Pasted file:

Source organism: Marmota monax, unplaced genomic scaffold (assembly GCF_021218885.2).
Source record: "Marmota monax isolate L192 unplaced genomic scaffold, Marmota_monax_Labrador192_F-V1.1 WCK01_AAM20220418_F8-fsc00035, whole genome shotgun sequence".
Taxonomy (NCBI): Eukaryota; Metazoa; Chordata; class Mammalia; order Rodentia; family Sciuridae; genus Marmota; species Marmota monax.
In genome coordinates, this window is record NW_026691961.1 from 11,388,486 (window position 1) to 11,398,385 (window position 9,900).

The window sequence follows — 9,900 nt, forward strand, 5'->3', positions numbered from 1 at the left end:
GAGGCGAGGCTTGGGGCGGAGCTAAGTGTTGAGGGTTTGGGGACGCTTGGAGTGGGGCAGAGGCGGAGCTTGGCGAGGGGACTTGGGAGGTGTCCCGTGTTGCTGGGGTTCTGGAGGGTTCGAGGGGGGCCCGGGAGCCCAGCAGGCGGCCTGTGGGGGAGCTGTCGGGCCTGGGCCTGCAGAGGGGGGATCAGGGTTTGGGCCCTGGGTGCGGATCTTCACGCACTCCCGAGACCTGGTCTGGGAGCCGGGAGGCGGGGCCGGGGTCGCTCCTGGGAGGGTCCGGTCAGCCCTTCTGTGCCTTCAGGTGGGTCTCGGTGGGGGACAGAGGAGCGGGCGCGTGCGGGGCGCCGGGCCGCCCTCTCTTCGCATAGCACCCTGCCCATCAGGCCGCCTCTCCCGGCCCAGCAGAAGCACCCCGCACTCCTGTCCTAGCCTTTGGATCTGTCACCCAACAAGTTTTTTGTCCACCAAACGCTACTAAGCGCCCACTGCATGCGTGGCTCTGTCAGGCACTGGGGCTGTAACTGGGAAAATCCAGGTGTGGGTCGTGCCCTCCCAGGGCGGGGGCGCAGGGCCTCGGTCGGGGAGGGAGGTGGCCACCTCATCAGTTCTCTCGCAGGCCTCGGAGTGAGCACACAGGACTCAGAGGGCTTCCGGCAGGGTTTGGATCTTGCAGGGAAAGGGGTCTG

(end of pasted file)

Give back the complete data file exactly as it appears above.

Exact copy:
Source organism: Marmota monax, unplaced genomic scaffold (assembly GCF_021218885.2).
Source record: "Marmota monax isolate L192 unplaced genomic scaffold, Marmota_monax_Labrador192_F-V1.1 WCK01_AAM20220418_F8-fsc00035, whole genome shotgun sequence".
Taxonomy (NCBI): Eukaryota; Metazoa; Chordata; class Mammalia; order Rodentia; family Sciuridae; genus Marmota; species Marmota monax.
In genome coordinates, this window is record NW_026691961.1 from 11,388,486 (window position 1) to 11,398,385 (window position 9,900).

The window sequence follows — 9,900 nt, forward strand, 5'->3', positions numbered from 1 at the left end:
GAGGCGAGGCTTGGGGCGGAGCTAAGTGTTGAGGGTTTGGGGACGCTTGGAGTGGGGCAGAGGCGGAGCTTGGCGAGGGGACTTGGGAGGTGTCCCGTGTTGCTGGGGTTCTGGAGGGTTCGAGGGGGGCCCGGGAGCCCAGCAGGCGGCCTGTGGGGGAGCTGTCGGGCCTGGGCCTGCAGAGGGGGGATCAGGGTTTGGGCCCTGGGTGCGGATCTTCACGCACTCCCGAGACCTGGTCTGGGAGCCGGGAGGCGGGGCCGGGGTCGCTCCTGGGAGGGTCCGGTCAGCCCTTCTGTGCCTTCAGGTGGGTCTCGGTGGGGGACAGAGGAGCGGGCGCGTGCGGGGCGCCGGGCCGCCCTCTCTTCGCATAGCACCCTGCCCATCAGGCCGCCTCTCCCGGCCCAGCAGAAGCACCCCGCACTCCTGTCCTAGCCTTTGGATCTGTCACCCAACAAGTTTTTTGTCCACCAAACGCTACTAAGCGCCCACTGCATGCGTGGCTCTGTCAGGCACTGGGGCTGTAACTGGGAAAATCCAGGTGTGGGTCGTGCCCTCCCAGGGCGGGGGCGCAGGGCCTCGGTCGGGGAGGGAGGTGGCCACCTCATCAGTTCTCTCGCAGGCCTCGGAGTGAGCACACAGGACTCAGAGGGCTTCCGGCAGGGTTTGGATCTTGCAGGGAAAGGGGTCTG